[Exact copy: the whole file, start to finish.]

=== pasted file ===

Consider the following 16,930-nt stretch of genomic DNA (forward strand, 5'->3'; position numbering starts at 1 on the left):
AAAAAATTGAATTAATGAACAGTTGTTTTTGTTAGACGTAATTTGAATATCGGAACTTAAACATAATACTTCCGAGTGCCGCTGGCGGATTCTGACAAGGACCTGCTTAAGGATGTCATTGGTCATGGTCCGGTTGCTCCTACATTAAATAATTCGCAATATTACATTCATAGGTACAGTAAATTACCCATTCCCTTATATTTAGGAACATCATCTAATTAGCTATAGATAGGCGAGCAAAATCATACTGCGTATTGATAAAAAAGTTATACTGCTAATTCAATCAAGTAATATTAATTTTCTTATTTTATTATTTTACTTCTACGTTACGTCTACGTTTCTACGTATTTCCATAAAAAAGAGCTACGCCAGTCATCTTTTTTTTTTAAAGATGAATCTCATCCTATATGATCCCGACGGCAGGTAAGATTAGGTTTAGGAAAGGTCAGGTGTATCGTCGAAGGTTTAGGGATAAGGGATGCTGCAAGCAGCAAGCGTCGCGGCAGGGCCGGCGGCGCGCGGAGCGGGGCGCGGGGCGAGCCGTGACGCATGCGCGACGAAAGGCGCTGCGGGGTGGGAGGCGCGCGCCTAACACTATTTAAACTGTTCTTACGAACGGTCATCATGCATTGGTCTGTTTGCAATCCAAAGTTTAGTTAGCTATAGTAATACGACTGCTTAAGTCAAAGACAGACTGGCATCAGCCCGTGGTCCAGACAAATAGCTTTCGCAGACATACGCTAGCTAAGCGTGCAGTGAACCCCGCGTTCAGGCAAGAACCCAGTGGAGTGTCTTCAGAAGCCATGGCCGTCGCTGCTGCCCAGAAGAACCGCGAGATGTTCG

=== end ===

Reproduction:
Consider the following 16,930-nt stretch of genomic DNA (forward strand, 5'->3'; position numbering starts at 1 on the left):
AAAAAATTGAATTAATGAACAGTTGTTTTTGTTAGACGTAATTTGAATATCGGAACTTAAACATAATACTTCCGAGTGCCGCTGGCGGATTCTGACAAGGACCTGCTTAAGGATGTCATTGGTCATGGTCCGGTTGCTCCTACATTAAATAATTCGCAATATTACATTCATAGGTACAGTAAATTACCCATTCCCTTATATTTAGGAACATCATCTAATTAGCTATAGATAGGCGAGCAAAATCATACTGCGTATTGATAAAAAAGTTATACTGCTAATTCAATCAAGTAATATTAATTTTCTTATTTTATTATTTTACTTCTACGTTACGTCTACGTTTCTACGTATTTCCATAAAAAAGAGCTACGCCAGTCATCTTTTTTTTTTAAAGATGAATCTCATCCTATATGATCCCGACGGCAGGTAAGATTAGGTTTAGGAAAGGTCAGGTGTATCGTCGAAGGTTTAGGGATAAGGGATGCTGCAAGCAGCAAGCGTCGCGGCAGGGCCGGCGGCGCGCGGAGCGGGGCGCGGGGCGAGCCGTGACGCATGCGCGACGAAAGGCGCTGCGGGGTGGGAGGCGCGCGCCTAACACTATTTAAACTGTTCTTACGAACGGTCATCATGCATTGGTCTGTTTGCAATCCAAAGTTTAGTTAGCTATAGTAATACGACTGCTTAAGTCAAAGACAGACTGGCATCAGCCCGTGGTCCAGACAAATAGCTTTCGCAGACATACGCTAGCTAAGCGTGCAGTGAACCCCGCGTTCAGGCAAGAACCCAGTGGAGTGTCTTCAGAAGCCATGGCCGTCGCTGCTGCCCAGAAGAACCGCGAGATGTTCG